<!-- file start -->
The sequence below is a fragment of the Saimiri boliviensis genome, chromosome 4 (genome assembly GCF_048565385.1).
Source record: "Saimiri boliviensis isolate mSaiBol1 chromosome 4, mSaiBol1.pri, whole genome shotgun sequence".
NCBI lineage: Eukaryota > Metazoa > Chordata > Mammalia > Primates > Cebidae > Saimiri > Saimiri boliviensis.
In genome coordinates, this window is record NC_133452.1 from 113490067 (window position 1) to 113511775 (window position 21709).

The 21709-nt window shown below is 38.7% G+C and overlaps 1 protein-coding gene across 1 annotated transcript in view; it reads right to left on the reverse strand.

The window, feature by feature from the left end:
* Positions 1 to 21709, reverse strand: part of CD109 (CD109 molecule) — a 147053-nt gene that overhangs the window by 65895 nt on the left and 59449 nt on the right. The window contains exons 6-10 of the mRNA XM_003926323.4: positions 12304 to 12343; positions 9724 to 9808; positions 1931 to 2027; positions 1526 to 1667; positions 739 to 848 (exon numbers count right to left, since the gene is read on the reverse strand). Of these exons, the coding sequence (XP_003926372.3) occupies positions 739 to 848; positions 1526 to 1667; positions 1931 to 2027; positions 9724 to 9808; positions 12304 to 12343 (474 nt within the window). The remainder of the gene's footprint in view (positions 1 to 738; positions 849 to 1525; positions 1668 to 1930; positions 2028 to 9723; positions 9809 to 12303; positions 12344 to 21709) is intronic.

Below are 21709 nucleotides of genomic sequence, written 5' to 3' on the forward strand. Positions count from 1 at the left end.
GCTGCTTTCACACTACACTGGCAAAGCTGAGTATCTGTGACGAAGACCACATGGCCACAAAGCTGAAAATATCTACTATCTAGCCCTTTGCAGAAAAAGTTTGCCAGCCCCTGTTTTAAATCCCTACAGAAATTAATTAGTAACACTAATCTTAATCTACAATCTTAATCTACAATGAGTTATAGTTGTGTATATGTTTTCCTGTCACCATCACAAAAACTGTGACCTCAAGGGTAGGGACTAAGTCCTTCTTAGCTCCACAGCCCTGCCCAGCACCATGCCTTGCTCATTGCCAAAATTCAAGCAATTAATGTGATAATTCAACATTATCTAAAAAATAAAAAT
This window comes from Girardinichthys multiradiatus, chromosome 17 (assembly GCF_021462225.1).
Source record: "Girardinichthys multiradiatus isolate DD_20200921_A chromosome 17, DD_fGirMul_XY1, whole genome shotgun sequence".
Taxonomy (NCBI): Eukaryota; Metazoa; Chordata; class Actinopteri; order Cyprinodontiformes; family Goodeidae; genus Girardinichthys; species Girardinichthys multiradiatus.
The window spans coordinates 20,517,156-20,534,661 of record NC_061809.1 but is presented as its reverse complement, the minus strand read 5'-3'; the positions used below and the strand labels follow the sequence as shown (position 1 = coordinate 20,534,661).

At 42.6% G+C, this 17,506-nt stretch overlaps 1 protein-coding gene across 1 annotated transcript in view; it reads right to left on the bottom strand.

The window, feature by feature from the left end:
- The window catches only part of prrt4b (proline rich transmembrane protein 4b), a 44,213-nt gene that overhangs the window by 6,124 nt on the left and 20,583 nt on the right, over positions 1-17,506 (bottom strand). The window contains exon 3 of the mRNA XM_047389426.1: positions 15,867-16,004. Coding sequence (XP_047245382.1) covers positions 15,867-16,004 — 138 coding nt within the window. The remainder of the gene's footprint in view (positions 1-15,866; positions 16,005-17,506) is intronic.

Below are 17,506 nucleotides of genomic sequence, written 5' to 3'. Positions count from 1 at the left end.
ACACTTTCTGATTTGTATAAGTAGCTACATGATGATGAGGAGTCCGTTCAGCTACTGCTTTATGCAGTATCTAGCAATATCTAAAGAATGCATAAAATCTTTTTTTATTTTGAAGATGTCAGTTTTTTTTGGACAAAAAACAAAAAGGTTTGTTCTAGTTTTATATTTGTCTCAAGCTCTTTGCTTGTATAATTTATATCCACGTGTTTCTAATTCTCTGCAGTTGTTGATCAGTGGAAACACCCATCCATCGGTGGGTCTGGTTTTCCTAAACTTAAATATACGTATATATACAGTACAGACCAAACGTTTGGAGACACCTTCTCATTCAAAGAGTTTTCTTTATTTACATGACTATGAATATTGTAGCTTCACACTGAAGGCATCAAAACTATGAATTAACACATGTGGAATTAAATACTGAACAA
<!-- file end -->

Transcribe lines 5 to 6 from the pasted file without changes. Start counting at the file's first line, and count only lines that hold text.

The 21709-nt window shown below is 38.7% G+C and overlaps 1 protein-coding gene across 1 annotated transcript in view; it reads right to left on the reverse strand.

The window, feature by feature from the left end: